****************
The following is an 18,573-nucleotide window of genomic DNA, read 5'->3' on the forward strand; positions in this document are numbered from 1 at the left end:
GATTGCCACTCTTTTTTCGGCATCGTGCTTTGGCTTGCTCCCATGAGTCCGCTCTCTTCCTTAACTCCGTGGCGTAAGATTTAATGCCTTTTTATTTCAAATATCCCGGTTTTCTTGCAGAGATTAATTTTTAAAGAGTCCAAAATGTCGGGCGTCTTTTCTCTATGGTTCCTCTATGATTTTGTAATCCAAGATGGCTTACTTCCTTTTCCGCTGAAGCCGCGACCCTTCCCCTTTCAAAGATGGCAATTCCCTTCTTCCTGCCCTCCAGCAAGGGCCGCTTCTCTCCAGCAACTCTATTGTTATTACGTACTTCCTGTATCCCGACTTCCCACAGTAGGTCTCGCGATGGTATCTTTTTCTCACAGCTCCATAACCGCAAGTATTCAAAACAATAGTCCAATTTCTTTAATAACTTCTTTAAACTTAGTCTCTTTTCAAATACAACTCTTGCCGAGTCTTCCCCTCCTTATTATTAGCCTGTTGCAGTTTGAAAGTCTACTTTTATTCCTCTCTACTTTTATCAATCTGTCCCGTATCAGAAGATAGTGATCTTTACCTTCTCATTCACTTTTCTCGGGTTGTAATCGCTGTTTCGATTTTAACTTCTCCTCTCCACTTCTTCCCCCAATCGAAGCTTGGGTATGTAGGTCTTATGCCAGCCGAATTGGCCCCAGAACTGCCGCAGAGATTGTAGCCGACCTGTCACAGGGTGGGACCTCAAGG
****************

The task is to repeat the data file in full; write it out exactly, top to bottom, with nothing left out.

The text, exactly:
The following is an 18,573-nucleotide window of genomic DNA, read 5'->3' on the forward strand; positions in this document are numbered from 1 at the left end:
GATTGCCACTCTTTTTTCGGCATCGTGCTTTGGCTTGCTCCCATGAGTCCGCTCTCTTCCTTAACTCCGTGGCGTAAGATTTAATGCCTTTTTATTTCAAATATCCCGGTTTTCTTGCAGAGATTAATTTTTAAAGAGTCCAAAATGTCGGGCGTCTTTTCTCTATGGTTCCTCTATGATTTTGTAATCCAAGATGGCTTACTTCCTTTTCCGCTGAAGCCGCGACCCTTCCCCTTTCAAAGATGGCAATTCCCTTCTTCCTGCCCTCCAGCAAGGGCCGCTTCTCTCCAGCAACTCTATTGTTATTACGTACTTCCTGTATCCCGACTTCCCACAGTAGGTCTCGCGATGGTATCTTTTTCTCACAGCTCCATAACCGCAAGTATTCAAAACAATAGTCCAATTTCTTTAATAACTTCTTTAAACTTAGTCTCTTTTCAAATACAACTCTTGCCGAGTCTTCCCCTCCTTATTATTAGCCTGTTGCAGTTTGAAAGTCTACTTTTATTCCTCTCTACTTTTATCAATCTGTCCCGTATCAGAAGATAGTGATCTTTACCTTCTCATTCACTTTTCTCGGGTTGTAATCGCTGTTTCGATTTTAACTTCTCCTCTCCACTTCTTCCCCCAATCGAAGCTTGGGTATGTAGGTCTTATGCCAGCCGAATTGGCCCCAGAACTGCCGCAGAGATTGTAGCCGACCTGTCACAGGGTGGGACCTCAAGG